Jeff Cotter, a San Francisco psychiatric social worker, says he started Rainbow World Fund (RWF) four years ago because none of the traditional relief organizations were developing philanthropy and consciousness in the LGBT community. It is that dual mission — direct relief hand in hand with changing opinions and beliefs — that moves RWF. Cotter calls it a solidarity model, rather than a charity model.
“As with our community’s response to HIV, we can’t wait for the rest of the world to take leadership,” Cotter said. “And as a gay man, I thought, if I want to change the world, I should start where I’m at, in the community I live in. And the gay and lesbian community was a huge untapped market.”
In the past year, RWF has teamed up with relief organizations to increase access to safe drinking water in Central America, eradicate land mines in Cambodia, provide food for victims of hurricane Jeanne in Haiti and save the next generation of Africans from HIV/AIDS. The group works closely with larger charity organizations (such as CARE) to give aid immediately, where it’s needed.
Cotter balances his time between Rainbow and his “day job”: counseling rape victims and gunshot wound survivors for the city of San Francisco. He has spent the past three years building the infrastructure for RWF, and has begun helping victims around the world this year.
Because administrative costs are covered by the board of directors and grants from various organizations (including the Catholic Church), RWF can ensure that 100 percent of every charitable dollar goes directly to field service work overseas. In the case of Sunday’s quake and tsunami survivors, aid will go to food, water, vitamins and medical supplies for many months, and possibly years, to come.
But why doesn’t an LGBT relief organization give to LGBT causes? Why enlist gays and lesbians to help victims they know nothing about? The question, Cotter says, should really be: why not?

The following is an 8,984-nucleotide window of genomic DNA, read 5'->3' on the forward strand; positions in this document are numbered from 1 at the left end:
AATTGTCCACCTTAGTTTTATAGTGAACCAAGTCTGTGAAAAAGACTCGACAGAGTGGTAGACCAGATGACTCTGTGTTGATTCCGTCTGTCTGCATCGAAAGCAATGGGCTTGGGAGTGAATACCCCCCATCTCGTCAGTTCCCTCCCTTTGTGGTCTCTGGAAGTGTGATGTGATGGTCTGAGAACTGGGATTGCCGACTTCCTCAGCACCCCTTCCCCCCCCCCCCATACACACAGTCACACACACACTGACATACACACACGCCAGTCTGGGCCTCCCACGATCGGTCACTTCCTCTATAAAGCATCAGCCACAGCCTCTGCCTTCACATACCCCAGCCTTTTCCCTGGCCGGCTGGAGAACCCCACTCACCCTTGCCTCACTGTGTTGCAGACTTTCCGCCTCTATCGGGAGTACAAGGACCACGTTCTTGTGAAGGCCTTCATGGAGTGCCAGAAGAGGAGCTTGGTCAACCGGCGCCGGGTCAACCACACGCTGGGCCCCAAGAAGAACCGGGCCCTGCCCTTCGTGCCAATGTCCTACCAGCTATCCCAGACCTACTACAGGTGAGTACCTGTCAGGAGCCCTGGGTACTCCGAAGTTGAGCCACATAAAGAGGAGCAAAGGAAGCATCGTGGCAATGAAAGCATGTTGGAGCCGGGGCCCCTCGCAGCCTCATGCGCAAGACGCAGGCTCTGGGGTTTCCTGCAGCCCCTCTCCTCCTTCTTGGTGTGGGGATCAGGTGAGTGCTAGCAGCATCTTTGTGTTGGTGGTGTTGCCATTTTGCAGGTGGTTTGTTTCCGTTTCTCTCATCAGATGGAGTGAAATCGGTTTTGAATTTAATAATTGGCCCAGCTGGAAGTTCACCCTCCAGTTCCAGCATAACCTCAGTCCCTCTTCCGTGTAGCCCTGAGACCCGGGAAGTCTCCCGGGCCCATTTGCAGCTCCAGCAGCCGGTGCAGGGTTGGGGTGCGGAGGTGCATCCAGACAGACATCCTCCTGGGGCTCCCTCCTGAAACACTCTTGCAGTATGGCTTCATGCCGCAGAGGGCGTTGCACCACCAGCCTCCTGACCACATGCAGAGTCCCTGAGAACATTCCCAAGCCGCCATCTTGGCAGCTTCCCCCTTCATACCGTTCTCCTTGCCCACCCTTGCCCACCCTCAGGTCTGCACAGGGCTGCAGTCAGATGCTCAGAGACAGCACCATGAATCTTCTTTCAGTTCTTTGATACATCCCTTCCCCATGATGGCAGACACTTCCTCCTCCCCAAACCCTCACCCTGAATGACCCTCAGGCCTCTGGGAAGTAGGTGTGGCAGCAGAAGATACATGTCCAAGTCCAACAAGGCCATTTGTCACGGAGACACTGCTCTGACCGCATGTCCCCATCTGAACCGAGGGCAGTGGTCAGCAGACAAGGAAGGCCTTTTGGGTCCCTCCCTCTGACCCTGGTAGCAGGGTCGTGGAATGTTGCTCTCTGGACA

“Suffering is universal, and the LGBT community knows more than a little bit about that,” Cotter says. “When we took the aid trip to Guatemala earlier this year, it was clear that we (the LGBT community) had a shared history of oppression with the Mayan population there. There was a systematic genocide there, and the government invalidated their marriage relationships, among other atrocities.”
The excursion to Guatemala had another benefit as well. In the primarily Catholic and socially conservative country, Rainbow’s outreach was the first contact most citizens had with gays or lesbians. Promoting tolerance and understanding of differences among people and cultures, and at the same time providing much-needed assistance to impoverished and developing areas, is a win-win, according to Cotter.
“We’re about changing attitudes toward gays and lesbians,” Cotter said. “Many of the places we visit and help have very little LGBT presence. Everyone we’ve worked with has been surprised by our commitment, and very open and accepting to our presence.”
Gov. Schwarzenegger may have painted himself into a corner. He made statements over the break that angered the Republicans and now, apropos of nothing, he wants to re-jigger the state’s legislative boundaries so that fewer Dems will be elected to the Legislature. Today’s Los Angeles Times (free subscription) describes the mood in Sacramento as the Legislature returns to business:
More confident after weathering their first year with Arnold Schwarzenegger, the Democrats who control California’s Legislature return to the Capitol today, eager to reclaim the loyalties of centrist voters even at the risk of greater confrontation with the popular Republican governor.
With an estimated $8.1-billion budget gap, the fiscal challenges are as severe as in Schwarzenegger’s first year. But easy solutions seem fewer, with last year’s gigantic borrowing package difficult to replicate. That makes extensive disputes more likely between Republicans, who oppose new taxes, and Democrats bracing to stop Schwarzenegger from cutting health and social services programs.